To Ensure Liquidity During COVID-19 Lockdown, RBI Reduces Reverse Repo Rate to 3.75%

Earlier, the reverse repo rate stood at 4%


As the country fights against the Coronavirus (COVID-19) outbreak by staying home, the Reserve Bank of India (RBI) has announced the second round of monetary measures to help boost the economy which has come to a standstill during the lockdown.

Reverse repo rate is the rate at which the RBI borrows money from commercial banks, an economic measure used to control the money supply in the country.

The RBI has proposed additional measures to maintain adequate liquidity in the face of the pandemic on three main grounds:

  • To facilitate and incentivize the bank credit flows
  • To ease the financial stress
  • To enable normal functioning of markets

The RBI governor Shaktikanta Das said that the fixed reverse repo rate under the liquidity adjustment facility (LAF) has been reduced by 25 basis points (bps) from 4% to 3.75% with immediate effect. However, the policy repo rate remains unchanged at 4.40%, and the marginal standing facility rate and the bank rate remain unchanged at 4.65%. LAF is used to help banks adjust the mismatches in liquidity by enabling them to quickly borrow money in case of any emergency.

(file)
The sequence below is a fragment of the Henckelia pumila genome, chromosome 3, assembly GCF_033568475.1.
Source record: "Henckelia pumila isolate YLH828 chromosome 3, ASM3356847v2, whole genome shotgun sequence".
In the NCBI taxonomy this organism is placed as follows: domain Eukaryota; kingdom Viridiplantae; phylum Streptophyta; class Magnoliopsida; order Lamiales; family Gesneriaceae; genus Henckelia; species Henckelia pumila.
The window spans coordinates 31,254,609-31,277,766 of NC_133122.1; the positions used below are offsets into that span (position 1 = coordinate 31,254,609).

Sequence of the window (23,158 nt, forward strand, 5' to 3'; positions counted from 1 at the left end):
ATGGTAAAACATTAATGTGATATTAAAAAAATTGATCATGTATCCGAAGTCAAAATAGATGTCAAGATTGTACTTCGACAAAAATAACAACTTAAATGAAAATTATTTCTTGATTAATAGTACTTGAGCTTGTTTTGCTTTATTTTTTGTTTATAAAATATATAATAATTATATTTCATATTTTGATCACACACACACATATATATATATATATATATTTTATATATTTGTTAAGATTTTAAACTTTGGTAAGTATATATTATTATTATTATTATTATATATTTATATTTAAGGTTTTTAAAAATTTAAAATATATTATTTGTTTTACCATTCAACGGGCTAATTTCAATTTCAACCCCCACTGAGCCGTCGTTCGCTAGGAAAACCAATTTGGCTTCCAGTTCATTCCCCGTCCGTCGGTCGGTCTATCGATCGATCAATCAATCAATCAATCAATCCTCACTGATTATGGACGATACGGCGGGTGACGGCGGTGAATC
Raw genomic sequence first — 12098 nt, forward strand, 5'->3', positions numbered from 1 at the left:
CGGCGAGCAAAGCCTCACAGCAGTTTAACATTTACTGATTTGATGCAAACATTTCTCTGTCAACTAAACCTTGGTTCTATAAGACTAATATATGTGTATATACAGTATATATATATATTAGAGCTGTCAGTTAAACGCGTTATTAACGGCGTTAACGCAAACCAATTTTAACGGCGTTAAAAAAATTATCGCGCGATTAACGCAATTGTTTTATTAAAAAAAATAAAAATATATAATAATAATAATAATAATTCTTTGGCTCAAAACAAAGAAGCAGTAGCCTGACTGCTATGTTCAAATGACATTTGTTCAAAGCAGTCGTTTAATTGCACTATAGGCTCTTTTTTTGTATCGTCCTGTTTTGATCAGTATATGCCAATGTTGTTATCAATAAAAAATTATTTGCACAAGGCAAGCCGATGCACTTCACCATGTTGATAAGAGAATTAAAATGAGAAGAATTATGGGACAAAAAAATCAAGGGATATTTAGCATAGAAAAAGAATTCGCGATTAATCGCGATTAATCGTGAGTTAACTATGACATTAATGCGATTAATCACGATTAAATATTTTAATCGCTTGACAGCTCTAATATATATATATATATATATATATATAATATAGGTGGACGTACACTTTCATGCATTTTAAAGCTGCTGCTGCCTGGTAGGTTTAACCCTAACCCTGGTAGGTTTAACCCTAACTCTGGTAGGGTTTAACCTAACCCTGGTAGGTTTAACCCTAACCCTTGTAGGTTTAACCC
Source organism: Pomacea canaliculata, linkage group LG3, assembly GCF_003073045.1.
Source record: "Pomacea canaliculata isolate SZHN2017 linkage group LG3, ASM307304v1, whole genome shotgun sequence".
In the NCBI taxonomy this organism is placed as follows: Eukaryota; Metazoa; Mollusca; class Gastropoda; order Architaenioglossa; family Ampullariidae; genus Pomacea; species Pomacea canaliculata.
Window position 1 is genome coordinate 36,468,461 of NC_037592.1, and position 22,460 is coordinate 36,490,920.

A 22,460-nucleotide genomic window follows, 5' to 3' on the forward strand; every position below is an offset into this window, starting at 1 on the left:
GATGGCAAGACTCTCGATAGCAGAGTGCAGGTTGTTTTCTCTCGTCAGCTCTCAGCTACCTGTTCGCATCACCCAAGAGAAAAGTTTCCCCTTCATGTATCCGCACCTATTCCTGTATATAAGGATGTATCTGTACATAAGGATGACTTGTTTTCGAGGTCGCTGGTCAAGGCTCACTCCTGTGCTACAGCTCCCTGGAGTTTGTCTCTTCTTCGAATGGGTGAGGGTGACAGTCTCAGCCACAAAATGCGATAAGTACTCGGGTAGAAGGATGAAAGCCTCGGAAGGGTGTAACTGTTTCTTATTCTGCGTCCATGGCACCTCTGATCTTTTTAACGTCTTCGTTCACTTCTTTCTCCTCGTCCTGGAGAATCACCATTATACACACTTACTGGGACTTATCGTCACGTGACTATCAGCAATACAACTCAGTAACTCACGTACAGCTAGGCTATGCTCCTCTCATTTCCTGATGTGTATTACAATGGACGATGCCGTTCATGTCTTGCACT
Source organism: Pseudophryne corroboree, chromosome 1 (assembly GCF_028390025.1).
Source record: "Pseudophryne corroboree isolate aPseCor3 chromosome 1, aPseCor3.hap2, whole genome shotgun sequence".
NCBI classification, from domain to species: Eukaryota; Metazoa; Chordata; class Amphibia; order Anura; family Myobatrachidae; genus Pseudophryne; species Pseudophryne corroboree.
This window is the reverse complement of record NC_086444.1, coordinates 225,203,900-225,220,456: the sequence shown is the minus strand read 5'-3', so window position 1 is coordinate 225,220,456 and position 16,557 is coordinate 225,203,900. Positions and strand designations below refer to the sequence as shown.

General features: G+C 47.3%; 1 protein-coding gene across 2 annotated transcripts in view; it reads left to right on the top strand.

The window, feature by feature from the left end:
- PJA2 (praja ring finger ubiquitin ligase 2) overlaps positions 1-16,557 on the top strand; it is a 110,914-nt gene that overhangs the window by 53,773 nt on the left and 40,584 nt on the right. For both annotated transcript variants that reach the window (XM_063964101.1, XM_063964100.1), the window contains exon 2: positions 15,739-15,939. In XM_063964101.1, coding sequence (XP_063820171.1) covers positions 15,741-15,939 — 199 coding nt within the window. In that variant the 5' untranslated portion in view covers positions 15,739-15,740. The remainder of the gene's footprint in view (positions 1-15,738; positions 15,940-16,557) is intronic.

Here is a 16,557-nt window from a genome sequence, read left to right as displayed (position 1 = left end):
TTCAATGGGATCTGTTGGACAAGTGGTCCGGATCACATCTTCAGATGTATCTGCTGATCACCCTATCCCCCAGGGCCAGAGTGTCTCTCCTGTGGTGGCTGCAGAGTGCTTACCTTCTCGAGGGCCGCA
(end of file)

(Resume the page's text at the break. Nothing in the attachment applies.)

On March 27, 2020, when the RBI governor held his first press meet amid COVID-19 outbreak and nationwide lockdown, India’s central bank, which controls the issue and supply of the Indian rupee, had announced that the repo rate would be reduced by 75 bps to 4.4%, previously reported by Mercom. Repo rate is the rate at which the central bank of a country (RBI in case of India) lends money to commercial banks in the event of any shortfall of funds.

The RBI has also decided to undertake Targeted Long-Term Repo Operations (TLTRO) 2.0 with ₹500 billion ($6.56 billion) to begin with.

Given the tightening of economic conditions in the wake of the COVID-19 pandemic, financial institutions are facing difficulties in raising resources from the market.